5 Cold Weather Roofing Problems and How to Solve Them

Kristi Pahr
Written by Kristi Pahr
Reviewed by Ami Feller
Updated January 31, 2022
snow covered dormer windows
Photo: RichLegg / E+ / Getty Images

Highlights

  • Winter weather can cause roof damage, even if you don’t live in a snowy climate.

  • Ice and snow buildup can cause leaks that result in mold, mildew, and structural rot in the attic.

  • Professional roofing contractors can inspect roof damage and provide repair estimates for any damage caused by winter weather.

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Winter weather can be rough on your home, and your roof is no exception. Roofing issues caused by snow or ice are no joke because they can pose a danger to your safety and your bank account if they aren’t dealt with quickly.

As soon as the temperature drops and the forecast predicts inclement weather, keep an eye out for the following winter roofing problems and use this guide to learn how to address them.

1. Ice Dams

Ice dams form when the temperature of your roof is colder on the eaves than on the main surface. As the warm air from your home rises and the heat from the sun hits the roof, the snow or ice sitting on your roof will melt, causing water to flow downward. When that water reaches the eaves with no access to warm air, it can refreeze, causing ice dams. 

If ice dams are left intact, they can spread, causing ice and melted water to work their way under your shingles. This process can lead to damaging roof leaks, mildew, mold, and rot. To remove ice dams safely, fill long socks, tights, or pantyhose with calcium chloride deicer and place them along the edge of the roof. Calcium chloride lowers the freezing point of water and will help ice dams melt quickly. Rock salt deicers will damage your shingles, so stick with calcium chloride to be safe. 

You can also use an ice dam removal tool to break ice dams into small chunks for removal. However, working on a snowy or icy roof can be dangerous, so it’s best to call a local ice dam removal professional to tackle this particular project.

To reduce the risk of ice dams, increase your attic’s ventilation and insulation. Adding soffit and ridge vents will increase airflow from the outside, helping to maintain a consistent roof temperature. You can also prevent ice dams by adding insulation, sealing cracks and flashing, and adding weather stripping to dormer windows and other openings like attic hatches.

“Ice damming is why most building codes for homes in Northern climates require contractors to install an ice and water shield on the eaves of the roof,” says Ami Feller, Angi Expert Review Board member and owner of Roofer Chicks in New Braunfels, TX. “This self-adhesive mat goes under the shingles and protects your roof from ice dams by preventing water from running uphill into your roof.”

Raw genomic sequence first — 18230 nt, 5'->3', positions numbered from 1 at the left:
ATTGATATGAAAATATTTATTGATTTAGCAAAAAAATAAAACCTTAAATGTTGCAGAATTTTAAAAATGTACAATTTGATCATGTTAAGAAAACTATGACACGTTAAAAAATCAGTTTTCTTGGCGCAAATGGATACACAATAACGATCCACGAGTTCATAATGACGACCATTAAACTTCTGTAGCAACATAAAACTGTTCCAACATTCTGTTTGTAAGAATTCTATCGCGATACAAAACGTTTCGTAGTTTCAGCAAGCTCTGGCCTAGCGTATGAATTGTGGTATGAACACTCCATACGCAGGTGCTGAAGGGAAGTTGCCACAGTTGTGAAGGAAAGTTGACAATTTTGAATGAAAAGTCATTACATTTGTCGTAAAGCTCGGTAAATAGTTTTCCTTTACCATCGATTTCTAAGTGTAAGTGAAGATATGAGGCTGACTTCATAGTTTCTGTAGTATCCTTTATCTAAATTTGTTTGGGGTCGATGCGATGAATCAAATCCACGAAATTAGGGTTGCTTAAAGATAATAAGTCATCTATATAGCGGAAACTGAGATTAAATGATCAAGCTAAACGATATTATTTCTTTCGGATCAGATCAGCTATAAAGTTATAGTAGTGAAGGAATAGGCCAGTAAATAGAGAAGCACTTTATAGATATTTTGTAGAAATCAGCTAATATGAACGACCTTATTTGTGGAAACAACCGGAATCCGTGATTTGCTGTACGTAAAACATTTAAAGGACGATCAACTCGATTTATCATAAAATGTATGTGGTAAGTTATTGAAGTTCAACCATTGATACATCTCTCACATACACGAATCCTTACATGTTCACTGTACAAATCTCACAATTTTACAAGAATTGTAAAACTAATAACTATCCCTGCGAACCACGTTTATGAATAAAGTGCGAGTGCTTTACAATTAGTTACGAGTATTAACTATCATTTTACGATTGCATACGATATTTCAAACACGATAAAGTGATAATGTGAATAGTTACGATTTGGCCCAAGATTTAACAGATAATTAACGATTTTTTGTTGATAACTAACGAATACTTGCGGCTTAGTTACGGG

2. Icicles

While icicles may look cool when they appear on your roof’s edges, they can be damaging to you and your home. Melted water can seep beneath your shingles, damaging your roofing materials or causing a leak. Icicles also put excess weight and stress on your gutters, which can cause them to buckle, crack, or even tear away from the house.

To remove icicles, you can use the deicing method mentioned above. You can also gently scrape icicles away with a wheeled rake, but give yourself enough clearance so that they don’t fall on you. Another method for dealing with icicles is applying heat tape to your gutters,  but you’ll have to apply it before the cold snap hits. 

3. Condensation

Your attic temperature should be similar to the outdoor temperature as a rule of thumb. If your attic is too warm, cold air entering from the vents will mix with the warmer air and cause condensation and moisture buildup. This moisture can collect on trusses and ceiling joists and cause mold, mildew, and rot, resulting in potentially severe damage and expensive repairs.

To reduce the risk of condensation forming in your attic, add proper ventilation through the use of ridge and soffit vents. Increasing air circulation in your attic is the number one way to prevent condensation from forming on the underside of your roof and collecting in your attic. Plus, there are many online tools to help you calculate how much ventilation you need based on your attic space.

4. Strong Winds

Although we typically associate winter weather with snow and ice, strong winds are also common due to high-temperature gradients and cold fronts moving in from polar regions. 

While there’s nothing homeowners can do to prevent strong winter winds, it’s important to check your roof thoroughly after a severe weather event. 

If you find areas where shingles have bent back or even removed entirely, call a professional roofing contractor for a roof inspection. The pro will look for signs of storm damage, report what needs replacing, and provide a price estimate.

5. Tree Limbs and Branches

High winds and severe weather can wreak havoc on the trees around your home. A buildup of snow and ice or strong winds can break overhanging limbs and branches, causing damage to your roof. If a large tree limb or branch falls on your house, the damage can range from a few dislodged shingles to a large hole in the roof. 

If your roof sustains damage from fallen tree limbs, cover the damaged area with a tarp and secure it using nails. To repair this type of damage, you should hire a roofing professional rather than attempting a DIY fix. Even a small mistake made during a roof repair could lead to extensive damage and extensive repairs down the road.

Before the winter weather rolls in, trim back any large overhanging limbs or branches or call a local tree service to remove any potentially hazardous trees nearby.

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